Vacations are so nice. It’s exceedingly pleasurable being away from the daily grind of work, the rigid time set of the alarm clock, traffic being thick as molasses and dodging texting motorists on the interstate………never mind being out of earshot of office gossip and politics. deep sigh
(I am now recapping the events of that vacation)
What I miss the most has to be second breakfast. When the weather was nice ( which was often) we enjoyed over-easy eggs, grits, smoked bacon, toast and fried tomato slices while dining on the patio. No schedule, no rushing. But that wasn’t the only meal I fell in love with recently.
During week one of our vacation we tried smoking a brisket on the grill. It was the first time we did this as my first brisket was roasted in the oven. I love brisket!
Steve Raichlen has a good Java rub recipe which can be used for steak, pork or chicken. So far we have made use of it twice – once with a brisket and then a pork shoulder roast (more on it later). If you have ever smoked a large roast before you know the preparation on the front side is fairly fuss free. You measure out the ingredients for your rub and if desired, place it onto the meat and let sit for 12 hours or so. If you let it sit a bit prior to grilling/smoking it’s better.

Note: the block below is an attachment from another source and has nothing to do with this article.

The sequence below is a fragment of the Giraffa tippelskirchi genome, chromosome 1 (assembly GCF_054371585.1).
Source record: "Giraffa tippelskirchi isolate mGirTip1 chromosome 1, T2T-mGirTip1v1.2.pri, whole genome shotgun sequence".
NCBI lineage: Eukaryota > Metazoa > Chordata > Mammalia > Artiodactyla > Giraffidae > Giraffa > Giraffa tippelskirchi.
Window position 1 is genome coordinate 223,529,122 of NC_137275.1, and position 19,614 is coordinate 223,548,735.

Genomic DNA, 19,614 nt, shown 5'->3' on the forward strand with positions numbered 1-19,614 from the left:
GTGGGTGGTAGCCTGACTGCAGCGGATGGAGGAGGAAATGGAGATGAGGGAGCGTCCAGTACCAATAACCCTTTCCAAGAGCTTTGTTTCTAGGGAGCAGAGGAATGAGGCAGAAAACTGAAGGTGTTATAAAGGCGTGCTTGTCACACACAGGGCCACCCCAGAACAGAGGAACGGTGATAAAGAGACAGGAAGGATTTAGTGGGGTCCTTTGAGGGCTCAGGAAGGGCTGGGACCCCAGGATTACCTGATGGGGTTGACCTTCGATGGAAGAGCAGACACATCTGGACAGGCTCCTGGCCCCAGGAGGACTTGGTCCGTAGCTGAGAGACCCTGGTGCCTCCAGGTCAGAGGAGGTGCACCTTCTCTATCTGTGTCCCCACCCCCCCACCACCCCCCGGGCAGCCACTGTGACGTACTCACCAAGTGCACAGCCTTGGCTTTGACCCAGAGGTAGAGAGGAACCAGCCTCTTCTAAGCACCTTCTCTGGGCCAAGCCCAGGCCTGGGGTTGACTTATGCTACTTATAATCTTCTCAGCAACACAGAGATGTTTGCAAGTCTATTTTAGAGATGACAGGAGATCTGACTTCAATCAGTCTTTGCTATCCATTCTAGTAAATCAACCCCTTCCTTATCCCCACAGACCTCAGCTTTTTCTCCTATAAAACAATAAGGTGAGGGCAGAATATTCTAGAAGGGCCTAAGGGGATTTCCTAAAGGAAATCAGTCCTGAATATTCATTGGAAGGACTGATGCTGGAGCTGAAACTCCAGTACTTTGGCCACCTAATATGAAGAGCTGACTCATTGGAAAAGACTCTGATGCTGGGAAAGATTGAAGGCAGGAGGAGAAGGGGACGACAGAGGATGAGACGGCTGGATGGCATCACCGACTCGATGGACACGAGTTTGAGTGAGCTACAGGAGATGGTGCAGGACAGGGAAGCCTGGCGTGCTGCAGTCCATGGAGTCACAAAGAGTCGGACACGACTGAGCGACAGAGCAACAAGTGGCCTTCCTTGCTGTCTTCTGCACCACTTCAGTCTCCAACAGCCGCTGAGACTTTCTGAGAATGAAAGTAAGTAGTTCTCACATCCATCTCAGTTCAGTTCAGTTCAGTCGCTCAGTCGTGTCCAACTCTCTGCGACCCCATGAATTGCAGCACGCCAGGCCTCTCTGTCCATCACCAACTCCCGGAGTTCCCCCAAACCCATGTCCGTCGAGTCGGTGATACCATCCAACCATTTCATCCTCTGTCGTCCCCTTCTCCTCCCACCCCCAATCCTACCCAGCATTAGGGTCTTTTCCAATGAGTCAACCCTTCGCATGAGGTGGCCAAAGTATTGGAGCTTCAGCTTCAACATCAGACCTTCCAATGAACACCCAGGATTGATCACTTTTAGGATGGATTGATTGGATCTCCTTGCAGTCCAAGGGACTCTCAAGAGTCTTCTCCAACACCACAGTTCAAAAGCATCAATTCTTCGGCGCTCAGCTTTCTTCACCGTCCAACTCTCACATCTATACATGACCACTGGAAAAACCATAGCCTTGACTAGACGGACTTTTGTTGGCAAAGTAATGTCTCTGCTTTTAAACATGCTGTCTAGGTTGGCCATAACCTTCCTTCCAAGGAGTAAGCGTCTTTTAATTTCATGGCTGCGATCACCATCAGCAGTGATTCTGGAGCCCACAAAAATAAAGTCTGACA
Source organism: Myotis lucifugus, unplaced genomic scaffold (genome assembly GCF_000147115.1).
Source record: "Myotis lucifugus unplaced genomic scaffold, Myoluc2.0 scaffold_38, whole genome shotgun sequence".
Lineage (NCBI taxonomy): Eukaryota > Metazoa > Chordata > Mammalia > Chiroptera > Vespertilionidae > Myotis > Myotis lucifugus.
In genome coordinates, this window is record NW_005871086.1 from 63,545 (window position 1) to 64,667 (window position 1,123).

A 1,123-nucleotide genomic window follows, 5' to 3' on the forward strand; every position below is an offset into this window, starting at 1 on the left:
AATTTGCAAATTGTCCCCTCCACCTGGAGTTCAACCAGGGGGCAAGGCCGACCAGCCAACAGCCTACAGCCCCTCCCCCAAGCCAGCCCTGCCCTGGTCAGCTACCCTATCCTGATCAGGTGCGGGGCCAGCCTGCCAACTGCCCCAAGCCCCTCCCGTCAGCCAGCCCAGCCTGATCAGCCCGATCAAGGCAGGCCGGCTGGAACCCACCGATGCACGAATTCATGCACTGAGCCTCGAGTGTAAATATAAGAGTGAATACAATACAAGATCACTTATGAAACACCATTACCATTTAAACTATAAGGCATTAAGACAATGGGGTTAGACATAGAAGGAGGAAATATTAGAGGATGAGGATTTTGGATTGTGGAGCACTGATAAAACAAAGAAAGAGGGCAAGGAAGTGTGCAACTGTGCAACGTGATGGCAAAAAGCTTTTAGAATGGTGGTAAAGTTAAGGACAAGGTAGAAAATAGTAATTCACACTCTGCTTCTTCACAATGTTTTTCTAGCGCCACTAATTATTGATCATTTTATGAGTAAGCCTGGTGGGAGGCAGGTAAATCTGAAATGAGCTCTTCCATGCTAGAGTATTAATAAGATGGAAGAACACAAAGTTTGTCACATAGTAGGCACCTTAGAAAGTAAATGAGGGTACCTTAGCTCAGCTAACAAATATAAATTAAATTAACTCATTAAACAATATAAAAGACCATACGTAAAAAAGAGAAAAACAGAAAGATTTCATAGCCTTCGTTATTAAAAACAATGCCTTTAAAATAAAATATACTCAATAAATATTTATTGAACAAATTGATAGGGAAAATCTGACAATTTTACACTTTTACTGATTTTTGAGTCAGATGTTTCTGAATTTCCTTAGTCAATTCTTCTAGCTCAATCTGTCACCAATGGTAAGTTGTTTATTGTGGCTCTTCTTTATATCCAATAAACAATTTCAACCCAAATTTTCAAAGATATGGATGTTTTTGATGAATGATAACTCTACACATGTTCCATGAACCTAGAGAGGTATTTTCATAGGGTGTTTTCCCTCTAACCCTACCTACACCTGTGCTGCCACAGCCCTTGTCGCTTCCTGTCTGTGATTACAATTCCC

Here is the recipe for a good rub that isn’t spicy.
Java BBQ Rub
6 tablespoons ground coffee
2 tablespoons kosher salt
2 tablespoons brown sugar
2 tablespoons sweet paprika
2 teaspoons black pepper
2 teaspoons garlic powder
2 teaspoons onion powder
1 teaspoon ground cumin
1 teaspoon ground coriander
1 teaspoon unsweetened cocoa powder
And here is what you’ll do with it…and a good cut of brisket.
Mix the ingredients in a container and stir or whisk until blended. The brown sugar can be stubborn sometimes and you will need to break it up with your fingers.
Now rub a good portion of this onto the brisket (or whatever cut meat you like). Save the rest of this rub in an airtight container for another time. It stores well.
Ready to get the grill set up? Doug uses charcoal and has these little charcoal baskets which fit smoothly on both sides of the grill. Using the charcoal chimney he gets a good amount of charcoal lit and while it’s burning, he sets the prepared brisket in a large aluminum pan.
For a smoky flavor you can use hickory, cherry, pecan or apple wood chunks or chips. Soak the chips for half hour and chunks for 2 hours.
Once the coals are ready carefully dump them into the side baskets so you are cooking using indirect heat. Doug tossed some soaked apple chips over the charcoal. Now close the lid.
See the smoke pouring out? The aroma will drive you mad...
Keeping the heat at a steady 300 degrees Fahrenheit requires you to get more charcoal burning to place in the baskets at one hour intervals. It’s not a hard and fast rule, that one hour, but you need to watch the temperature and gauge when to fill that chimney and start more charcoal burning. Also adjust the temperature using the top and bottom vents. I know nothing of this – these are the grill master’s instructions.
Baste the brisket with the pan juices.....
A 3 pound brisket took roughly 3 ½ hours to smoke.
This is a great way to spend the day at home if you have a good book you want to get into or perhaps some yard work. I didn’t do any yard work……but I read quite a bit.
Coming up are some wine reviews, rural walkabout photos and Donna hay recipes.
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